– May be depressed about loss of ‘real parents’ and loss of childhood
Diminished Sense of Identity
– Particularly if adult survivors of child sexual assault were not believed, never experienced unconditional love from parents.
– Poor body image (often distorted)
– Family isolated, victim isolated
– Powerless to stop the abuse, hard for the victim to be assertive, trained to be passive.
– Survivors often set themselves up to prove they must deserve the worst because they are bad inside (as a result of their training from the abuse experience).
Repressed Anger and Hostility
– Anger is felt at the offender and at family members who failed to protect and at others who reacted badly to disclosure
– Repressed anger can be expressed by depression, physical symptoms, aggressive fantasies or behaviour
– Difficulty in expressing anger can be shown in passive aggression
– Anger is often repressed because it feels too strong to contain. It is also a double bind to hate someone you love.
Lack of Control and Powerlessness
– Woman feels she has no right to privacy, to her own body, to make demands or to establish boundaries.
Inability to Trust
– This is based in reality – earliest experience led to betrayal. May have been rejected by her family, the legal system and the welfare system.
– The woman feels as though she is the only one it has happened to. A lack of trust increases the isolation.
– Sexual relationships are often a reminder of the abuse (cannot bear to be touched in a particular way)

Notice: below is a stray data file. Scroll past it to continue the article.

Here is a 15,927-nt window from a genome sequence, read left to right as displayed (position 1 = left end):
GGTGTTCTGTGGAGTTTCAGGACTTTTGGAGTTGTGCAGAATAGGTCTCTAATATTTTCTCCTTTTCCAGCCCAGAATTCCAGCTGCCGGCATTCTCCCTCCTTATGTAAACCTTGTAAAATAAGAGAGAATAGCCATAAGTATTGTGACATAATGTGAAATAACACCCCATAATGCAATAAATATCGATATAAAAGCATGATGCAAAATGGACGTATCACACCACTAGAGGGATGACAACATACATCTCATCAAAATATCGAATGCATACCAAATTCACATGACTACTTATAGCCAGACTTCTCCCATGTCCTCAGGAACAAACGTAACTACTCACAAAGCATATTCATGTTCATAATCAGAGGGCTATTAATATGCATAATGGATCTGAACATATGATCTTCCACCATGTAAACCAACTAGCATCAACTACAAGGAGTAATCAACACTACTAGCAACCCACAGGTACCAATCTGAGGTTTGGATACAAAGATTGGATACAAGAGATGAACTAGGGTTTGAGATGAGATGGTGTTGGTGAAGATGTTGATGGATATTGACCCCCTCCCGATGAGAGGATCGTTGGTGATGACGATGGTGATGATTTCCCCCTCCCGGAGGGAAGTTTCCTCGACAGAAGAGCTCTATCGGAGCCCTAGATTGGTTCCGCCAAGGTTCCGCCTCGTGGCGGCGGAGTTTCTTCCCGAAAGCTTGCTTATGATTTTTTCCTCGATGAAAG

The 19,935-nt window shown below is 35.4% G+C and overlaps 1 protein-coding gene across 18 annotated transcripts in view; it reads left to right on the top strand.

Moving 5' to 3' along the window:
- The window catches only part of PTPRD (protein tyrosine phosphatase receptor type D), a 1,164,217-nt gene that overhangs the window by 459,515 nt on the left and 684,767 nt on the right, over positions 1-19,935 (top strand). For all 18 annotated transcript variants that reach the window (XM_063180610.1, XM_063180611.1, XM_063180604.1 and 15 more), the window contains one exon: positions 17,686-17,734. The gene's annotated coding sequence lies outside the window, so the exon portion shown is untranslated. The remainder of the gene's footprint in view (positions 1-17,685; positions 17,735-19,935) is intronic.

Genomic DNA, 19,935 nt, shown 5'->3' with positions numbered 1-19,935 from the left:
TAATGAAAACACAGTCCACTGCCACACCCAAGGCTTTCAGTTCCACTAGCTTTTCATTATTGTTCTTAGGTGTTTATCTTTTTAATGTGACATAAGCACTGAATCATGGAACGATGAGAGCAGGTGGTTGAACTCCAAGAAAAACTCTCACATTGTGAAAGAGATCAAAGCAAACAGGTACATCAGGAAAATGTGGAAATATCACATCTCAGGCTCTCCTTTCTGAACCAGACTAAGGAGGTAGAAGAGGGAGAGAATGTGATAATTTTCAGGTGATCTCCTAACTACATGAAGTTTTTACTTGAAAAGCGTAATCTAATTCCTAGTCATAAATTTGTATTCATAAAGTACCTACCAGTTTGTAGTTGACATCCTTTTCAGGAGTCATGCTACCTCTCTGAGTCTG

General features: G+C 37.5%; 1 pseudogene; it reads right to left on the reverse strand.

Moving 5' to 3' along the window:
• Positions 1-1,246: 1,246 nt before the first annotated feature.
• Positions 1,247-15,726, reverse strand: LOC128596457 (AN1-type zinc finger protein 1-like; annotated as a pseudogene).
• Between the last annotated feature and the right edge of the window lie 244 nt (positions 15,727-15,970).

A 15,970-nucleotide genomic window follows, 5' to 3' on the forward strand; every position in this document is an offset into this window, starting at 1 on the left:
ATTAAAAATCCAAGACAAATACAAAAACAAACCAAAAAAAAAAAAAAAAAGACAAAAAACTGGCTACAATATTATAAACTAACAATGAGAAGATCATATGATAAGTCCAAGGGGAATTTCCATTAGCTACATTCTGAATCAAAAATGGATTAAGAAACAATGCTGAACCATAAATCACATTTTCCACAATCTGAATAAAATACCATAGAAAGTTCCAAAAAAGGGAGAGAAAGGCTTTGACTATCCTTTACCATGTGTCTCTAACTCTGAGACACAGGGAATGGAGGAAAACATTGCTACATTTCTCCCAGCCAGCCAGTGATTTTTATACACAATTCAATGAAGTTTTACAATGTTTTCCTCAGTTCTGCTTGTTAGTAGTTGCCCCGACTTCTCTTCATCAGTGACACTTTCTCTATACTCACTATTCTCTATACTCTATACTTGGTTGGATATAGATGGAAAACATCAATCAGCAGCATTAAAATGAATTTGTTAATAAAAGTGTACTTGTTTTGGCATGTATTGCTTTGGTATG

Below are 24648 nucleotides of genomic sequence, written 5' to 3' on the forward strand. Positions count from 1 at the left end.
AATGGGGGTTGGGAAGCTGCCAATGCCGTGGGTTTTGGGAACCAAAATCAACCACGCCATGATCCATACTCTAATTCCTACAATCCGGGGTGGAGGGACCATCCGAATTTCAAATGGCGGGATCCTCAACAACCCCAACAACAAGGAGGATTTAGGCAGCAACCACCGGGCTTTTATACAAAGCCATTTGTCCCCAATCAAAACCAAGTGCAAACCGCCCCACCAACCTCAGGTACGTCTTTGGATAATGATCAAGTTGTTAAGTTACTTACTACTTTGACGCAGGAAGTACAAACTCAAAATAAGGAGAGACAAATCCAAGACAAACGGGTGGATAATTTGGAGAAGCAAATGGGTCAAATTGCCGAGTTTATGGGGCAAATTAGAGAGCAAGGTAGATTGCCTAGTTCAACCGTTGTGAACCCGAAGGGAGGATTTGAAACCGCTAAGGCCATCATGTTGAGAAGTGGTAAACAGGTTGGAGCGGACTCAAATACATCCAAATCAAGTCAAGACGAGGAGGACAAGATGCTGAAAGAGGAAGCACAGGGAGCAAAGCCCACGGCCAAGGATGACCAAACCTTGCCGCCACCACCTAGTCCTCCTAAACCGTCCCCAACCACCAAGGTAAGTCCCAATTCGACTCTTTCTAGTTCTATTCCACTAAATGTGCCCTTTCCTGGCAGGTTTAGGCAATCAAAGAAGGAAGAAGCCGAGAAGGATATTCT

– Difficulty in achieving orgasm
Reaction to the Offender
– The survivor may need to sort out and ventilate feelings that are often contradictory and confused.
Post-Traumatic Stress (PTS)
(Post-Traumatic Stress Disorder, A Complete Guide, Aphrodite Matsakis, 1994)
PTS has been comprehensively researched for many years and is documented as a ‘natural response to traumatic situations.’ PTS reactions may include:
– Sleep disturbances: insomnia, fitful sleeping, nightmares, night sweats
– Flashbacks: unwanted memories of the trauma and related events
– Tendency to react under stress with survival mechanisms appropriate to the trauma, for example, abused children may react with placating or care-taking behaviours. Similarly, incest victims may respond with what is identified as flirtatious or seductive behaviour.
– Emotional numbness
– Loss of interest in work or activities
– Suicidal thoughts and feelings
– Fantasies of retaliation
– Feelings of alienation and problems with all forms of relationships
– Cynicism and distrust of authority figures and public institutions
– Hypersensitivity to injustice
– Over-protectiveness and fear of losing others
– Social isolation or emotional distance from others
– Avoidance of activities/places that arouse memories of trauma
– All or nothing thinking
– Fear of the trauma returning
– Dissociation: trance states, out of body experiences, denial.
– Organ specific psychosomatic problems
– Mood swings
– Difficulty concentrating
Survivors of childhood sexual assault often share many of the same effects as a result of their abusive experience. This can partly be attributed to socially reinforced values surrounding sexual violence. While considering this it is also important to remember that your experience and your responses are unique to you. Whatever you feel is a valid response to your experience. You are the expert on yourself and no other person is able to define your experience for you.
For further information and support, please contact Laurel House (North) on 6334 2740, Laurel House North-West on 6431 9711 or email firstname.lastname@example.org